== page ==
As for #1, I have code in my SessionListener that first looks at the
current thread and doesn't fire most of the work if it is the
resin-destroy thread. This is a bit of a hack - anyone else find a
cleaner way of handling this?
On 11/19/2012 03:32 PM, Matthew Serrano wrote:
> I have a web application that creates a session for every user who logs in
> and also tracks logins/logouts in a database. When the user logs out or when
> the session is destroyed (using a SessionListener), I attempt to update the
> database with the session destruction time. I experience two problems in a
> clustered environment:
> 1. Shutting down one resin node in the cluster seems to kill the session on
> that server even though the session is transferred to the other resin server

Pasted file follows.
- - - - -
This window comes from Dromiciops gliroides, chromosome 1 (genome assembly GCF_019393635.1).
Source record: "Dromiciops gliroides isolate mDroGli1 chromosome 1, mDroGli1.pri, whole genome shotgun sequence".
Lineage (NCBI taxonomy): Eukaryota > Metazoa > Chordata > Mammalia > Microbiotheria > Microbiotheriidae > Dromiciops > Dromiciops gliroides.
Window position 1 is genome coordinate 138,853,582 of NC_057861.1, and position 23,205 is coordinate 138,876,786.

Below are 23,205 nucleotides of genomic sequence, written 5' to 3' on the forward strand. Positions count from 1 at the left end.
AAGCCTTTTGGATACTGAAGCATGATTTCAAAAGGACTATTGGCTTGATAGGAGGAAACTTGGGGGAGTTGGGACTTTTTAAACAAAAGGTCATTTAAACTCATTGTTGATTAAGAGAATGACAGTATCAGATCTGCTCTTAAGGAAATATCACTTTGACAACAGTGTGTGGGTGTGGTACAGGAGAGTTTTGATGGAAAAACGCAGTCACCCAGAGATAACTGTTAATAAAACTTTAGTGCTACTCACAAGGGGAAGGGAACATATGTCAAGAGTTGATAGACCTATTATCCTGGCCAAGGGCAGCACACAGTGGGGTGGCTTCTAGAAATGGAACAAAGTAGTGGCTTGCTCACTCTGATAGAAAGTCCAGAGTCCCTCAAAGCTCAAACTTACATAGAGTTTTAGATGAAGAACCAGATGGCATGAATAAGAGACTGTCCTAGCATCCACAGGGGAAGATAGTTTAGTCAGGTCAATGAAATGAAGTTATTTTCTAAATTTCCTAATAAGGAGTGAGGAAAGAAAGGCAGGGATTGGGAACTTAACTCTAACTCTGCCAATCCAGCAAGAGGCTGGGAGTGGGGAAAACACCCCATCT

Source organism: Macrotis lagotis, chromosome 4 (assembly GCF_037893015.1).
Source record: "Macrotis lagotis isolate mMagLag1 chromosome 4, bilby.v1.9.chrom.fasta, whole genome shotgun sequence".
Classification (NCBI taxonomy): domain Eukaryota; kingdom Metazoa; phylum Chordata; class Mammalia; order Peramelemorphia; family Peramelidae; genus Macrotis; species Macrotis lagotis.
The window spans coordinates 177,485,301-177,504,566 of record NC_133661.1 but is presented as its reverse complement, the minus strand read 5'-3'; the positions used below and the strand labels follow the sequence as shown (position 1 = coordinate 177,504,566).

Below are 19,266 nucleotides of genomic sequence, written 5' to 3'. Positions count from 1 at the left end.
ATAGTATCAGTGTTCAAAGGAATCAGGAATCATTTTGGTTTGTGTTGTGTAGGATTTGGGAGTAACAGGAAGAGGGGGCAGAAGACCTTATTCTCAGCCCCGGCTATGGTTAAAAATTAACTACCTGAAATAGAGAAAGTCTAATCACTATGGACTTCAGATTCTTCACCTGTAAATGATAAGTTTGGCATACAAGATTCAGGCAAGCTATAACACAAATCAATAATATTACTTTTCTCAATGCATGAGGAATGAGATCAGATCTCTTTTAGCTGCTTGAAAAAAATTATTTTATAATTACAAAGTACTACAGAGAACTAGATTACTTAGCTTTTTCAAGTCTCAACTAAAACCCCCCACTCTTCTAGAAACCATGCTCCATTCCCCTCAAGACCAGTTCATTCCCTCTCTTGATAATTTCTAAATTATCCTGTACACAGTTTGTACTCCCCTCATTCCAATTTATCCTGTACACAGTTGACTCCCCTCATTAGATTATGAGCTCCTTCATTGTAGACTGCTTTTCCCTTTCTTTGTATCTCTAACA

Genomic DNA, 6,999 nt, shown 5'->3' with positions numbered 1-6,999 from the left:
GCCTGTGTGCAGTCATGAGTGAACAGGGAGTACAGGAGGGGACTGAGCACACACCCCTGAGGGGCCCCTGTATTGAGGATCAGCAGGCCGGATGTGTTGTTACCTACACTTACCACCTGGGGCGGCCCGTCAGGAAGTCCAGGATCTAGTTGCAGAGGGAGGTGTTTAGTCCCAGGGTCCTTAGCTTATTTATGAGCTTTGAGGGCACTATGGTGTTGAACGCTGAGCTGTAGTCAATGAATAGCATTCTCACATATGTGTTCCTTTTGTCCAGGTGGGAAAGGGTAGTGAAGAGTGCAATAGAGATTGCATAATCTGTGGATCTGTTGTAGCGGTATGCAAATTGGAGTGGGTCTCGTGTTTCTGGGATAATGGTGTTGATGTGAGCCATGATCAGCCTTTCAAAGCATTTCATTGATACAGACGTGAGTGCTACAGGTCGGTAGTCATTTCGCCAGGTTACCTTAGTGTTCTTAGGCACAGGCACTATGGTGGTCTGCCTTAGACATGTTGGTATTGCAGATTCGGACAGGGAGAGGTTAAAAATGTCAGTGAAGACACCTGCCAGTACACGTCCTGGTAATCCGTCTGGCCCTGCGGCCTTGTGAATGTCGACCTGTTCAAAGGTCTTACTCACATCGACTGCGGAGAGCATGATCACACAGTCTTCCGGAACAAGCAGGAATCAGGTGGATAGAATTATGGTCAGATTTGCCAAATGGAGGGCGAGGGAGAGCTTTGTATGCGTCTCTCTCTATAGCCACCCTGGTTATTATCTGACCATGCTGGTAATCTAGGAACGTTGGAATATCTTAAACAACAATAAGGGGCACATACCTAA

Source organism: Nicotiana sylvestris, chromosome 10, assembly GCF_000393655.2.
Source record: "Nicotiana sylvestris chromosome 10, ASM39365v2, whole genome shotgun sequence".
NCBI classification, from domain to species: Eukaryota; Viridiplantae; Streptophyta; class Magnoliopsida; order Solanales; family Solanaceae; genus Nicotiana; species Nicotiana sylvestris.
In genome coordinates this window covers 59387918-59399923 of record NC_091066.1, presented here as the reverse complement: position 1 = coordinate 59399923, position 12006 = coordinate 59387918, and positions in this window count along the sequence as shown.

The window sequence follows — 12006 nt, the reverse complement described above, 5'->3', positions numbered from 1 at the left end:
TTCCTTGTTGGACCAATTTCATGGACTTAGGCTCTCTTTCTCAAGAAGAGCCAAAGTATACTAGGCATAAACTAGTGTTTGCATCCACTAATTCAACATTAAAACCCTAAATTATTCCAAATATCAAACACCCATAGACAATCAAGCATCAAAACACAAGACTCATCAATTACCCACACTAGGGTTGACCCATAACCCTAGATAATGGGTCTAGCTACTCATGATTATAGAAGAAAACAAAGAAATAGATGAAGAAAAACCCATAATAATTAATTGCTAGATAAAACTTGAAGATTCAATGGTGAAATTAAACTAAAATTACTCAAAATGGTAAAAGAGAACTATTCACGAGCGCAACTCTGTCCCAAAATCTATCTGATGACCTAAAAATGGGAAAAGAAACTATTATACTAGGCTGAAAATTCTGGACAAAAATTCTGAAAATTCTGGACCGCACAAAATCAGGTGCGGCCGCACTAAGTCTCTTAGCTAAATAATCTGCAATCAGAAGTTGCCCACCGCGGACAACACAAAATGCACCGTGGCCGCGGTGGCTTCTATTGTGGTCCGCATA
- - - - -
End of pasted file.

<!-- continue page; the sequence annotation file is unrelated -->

> and remains available. So, in effect, we think users are logged out when they
> are still active on the second server.
> 2. My database shows that some sessions seem to stay alive for days even
> though there is clearly no activity on the session.
> For the first issue, is there a way to write my session listener so that it
> knows the difference between a real session death and a transfer to another
> clustered instance due to a shutdown?
> For the second issue, I found an interesting attribute on the
> "session-config" tag
> invalidate-after-listener: If true, invalidate the sessions after the session
> listeners have been called
> The documentation doesn't specify a default. Is it possible Resin is
> invalidating the session before my listener has a chance to inspect it, thus
> the listener can't update the database because the it doesn't know the user
> information? What is odd is that most of time the database is updated
> Anybody else track user login behavior in a clustered environment? Going to
> be writing a message queue analytics system that could also track this but
> for now direct db is too simple to drop, especially when it works most of the
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